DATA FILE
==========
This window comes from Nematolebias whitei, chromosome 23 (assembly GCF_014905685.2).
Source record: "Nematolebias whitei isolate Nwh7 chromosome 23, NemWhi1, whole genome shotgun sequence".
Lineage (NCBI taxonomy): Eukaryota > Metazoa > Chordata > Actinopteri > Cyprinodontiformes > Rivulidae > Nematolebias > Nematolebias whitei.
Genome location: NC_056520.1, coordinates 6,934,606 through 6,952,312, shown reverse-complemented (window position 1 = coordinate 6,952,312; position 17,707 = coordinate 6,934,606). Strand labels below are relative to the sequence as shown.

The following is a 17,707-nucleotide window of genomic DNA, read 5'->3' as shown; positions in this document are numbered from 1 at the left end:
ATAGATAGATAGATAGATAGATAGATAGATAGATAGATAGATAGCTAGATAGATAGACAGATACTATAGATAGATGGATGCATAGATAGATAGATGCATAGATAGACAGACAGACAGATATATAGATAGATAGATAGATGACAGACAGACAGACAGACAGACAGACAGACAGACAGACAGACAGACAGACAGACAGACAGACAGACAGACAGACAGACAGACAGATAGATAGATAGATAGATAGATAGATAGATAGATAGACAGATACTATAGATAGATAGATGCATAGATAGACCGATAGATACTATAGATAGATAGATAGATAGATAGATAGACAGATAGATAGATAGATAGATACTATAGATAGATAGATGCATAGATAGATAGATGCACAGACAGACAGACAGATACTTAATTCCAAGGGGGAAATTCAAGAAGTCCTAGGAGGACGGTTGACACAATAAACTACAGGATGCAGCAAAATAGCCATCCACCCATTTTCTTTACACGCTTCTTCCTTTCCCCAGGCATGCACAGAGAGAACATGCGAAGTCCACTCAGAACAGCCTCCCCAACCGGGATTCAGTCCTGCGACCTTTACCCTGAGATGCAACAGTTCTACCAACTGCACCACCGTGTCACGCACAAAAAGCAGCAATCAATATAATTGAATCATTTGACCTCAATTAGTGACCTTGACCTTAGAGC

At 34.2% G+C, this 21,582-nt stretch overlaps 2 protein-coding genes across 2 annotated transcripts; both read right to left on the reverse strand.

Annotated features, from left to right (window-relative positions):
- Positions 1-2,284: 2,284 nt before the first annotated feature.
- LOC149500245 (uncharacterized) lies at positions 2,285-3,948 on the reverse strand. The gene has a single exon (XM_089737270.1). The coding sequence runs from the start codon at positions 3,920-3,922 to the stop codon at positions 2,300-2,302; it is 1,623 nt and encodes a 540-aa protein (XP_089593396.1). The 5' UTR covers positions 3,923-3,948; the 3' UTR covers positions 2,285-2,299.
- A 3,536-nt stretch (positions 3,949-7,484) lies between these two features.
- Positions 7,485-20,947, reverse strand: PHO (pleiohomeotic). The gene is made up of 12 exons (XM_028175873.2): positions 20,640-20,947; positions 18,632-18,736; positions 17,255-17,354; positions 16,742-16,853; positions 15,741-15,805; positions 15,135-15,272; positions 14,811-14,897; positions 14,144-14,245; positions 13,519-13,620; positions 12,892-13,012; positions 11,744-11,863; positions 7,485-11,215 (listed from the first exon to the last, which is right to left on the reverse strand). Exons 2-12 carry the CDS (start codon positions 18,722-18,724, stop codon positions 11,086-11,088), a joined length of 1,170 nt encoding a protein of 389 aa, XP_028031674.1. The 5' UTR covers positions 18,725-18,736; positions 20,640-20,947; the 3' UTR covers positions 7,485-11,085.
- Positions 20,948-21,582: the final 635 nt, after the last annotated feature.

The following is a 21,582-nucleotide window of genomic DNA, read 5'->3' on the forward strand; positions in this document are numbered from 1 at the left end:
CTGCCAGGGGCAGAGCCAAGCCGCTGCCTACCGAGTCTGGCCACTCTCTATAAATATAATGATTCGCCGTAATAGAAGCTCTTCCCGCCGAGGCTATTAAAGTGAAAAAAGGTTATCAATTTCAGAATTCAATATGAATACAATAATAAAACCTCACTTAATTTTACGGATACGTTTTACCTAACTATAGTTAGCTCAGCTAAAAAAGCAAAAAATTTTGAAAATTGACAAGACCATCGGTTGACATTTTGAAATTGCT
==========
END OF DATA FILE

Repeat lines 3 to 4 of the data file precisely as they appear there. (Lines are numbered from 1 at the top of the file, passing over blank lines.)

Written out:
Lineage (NCBI taxonomy): Eukaryota > Metazoa > Chordata > Actinopteri > Cyprinodontiformes > Rivulidae > Nematolebias > Nematolebias whitei.
Genome location: NC_056520.1, coordinates 6,934,606 through 6,952,312, shown reverse-complemented (window position 1 = coordinate 6,952,312; position 17,707 = coordinate 6,934,606). Strand labels below are relative to the sequence as shown.